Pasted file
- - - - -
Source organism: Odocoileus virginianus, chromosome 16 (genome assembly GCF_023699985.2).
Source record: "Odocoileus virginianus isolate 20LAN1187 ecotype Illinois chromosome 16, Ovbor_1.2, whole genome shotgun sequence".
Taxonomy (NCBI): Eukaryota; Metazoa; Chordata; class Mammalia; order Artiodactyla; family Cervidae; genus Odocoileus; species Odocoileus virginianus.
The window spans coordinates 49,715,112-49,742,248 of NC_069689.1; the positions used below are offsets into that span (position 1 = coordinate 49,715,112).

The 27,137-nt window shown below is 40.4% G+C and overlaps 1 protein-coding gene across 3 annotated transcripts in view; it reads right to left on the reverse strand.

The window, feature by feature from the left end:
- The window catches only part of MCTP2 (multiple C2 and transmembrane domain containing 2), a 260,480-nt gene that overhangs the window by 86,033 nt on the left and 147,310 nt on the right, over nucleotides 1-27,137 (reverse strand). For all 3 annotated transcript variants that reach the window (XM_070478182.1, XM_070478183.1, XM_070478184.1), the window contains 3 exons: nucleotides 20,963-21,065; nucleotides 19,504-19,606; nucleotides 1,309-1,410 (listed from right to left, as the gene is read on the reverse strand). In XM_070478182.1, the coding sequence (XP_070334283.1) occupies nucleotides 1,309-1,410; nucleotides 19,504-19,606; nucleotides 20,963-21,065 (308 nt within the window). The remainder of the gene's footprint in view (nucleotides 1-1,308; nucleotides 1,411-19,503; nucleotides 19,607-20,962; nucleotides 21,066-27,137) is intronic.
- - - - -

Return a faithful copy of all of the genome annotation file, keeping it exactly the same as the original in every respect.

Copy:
Source organism: Odocoileus virginianus, chromosome 16 (genome assembly GCF_023699985.2).
Source record: "Odocoileus virginianus isolate 20LAN1187 ecotype Illinois chromosome 16, Ovbor_1.2, whole genome shotgun sequence".
Taxonomy (NCBI): Eukaryota; Metazoa; Chordata; class Mammalia; order Artiodactyla; family Cervidae; genus Odocoileus; species Odocoileus virginianus.
The window spans coordinates 49,715,112-49,742,248 of NC_069689.1; the positions used below are offsets into that span (position 1 = coordinate 49,715,112).

The 27,137-nt window shown below is 40.4% G+C and overlaps 1 protein-coding gene across 3 annotated transcripts in view; it reads right to left on the reverse strand.

The window, feature by feature from the left end:
- The window catches only part of MCTP2 (multiple C2 and transmembrane domain containing 2), a 260,480-nt gene that overhangs the window by 86,033 nt on the left and 147,310 nt on the right, over nucleotides 1-27,137 (reverse strand). For all 3 annotated transcript variants that reach the window (XM_070478182.1, XM_070478183.1, XM_070478184.1), the window contains 3 exons: nucleotides 20,963-21,065; nucleotides 19,504-19,606; nucleotides 1,309-1,410 (listed from right to left, as the gene is read on the reverse strand). In XM_070478182.1, the coding sequence (XP_070334283.1) occupies nucleotides 1,309-1,410; nucleotides 19,504-19,606; nucleotides 20,963-21,065 (308 nt within the window). The remainder of the gene's footprint in view (nucleotides 1-1,308; nucleotides 1,411-19,503; nucleotides 19,607-20,962; nucleotides 21,066-27,137) is intronic.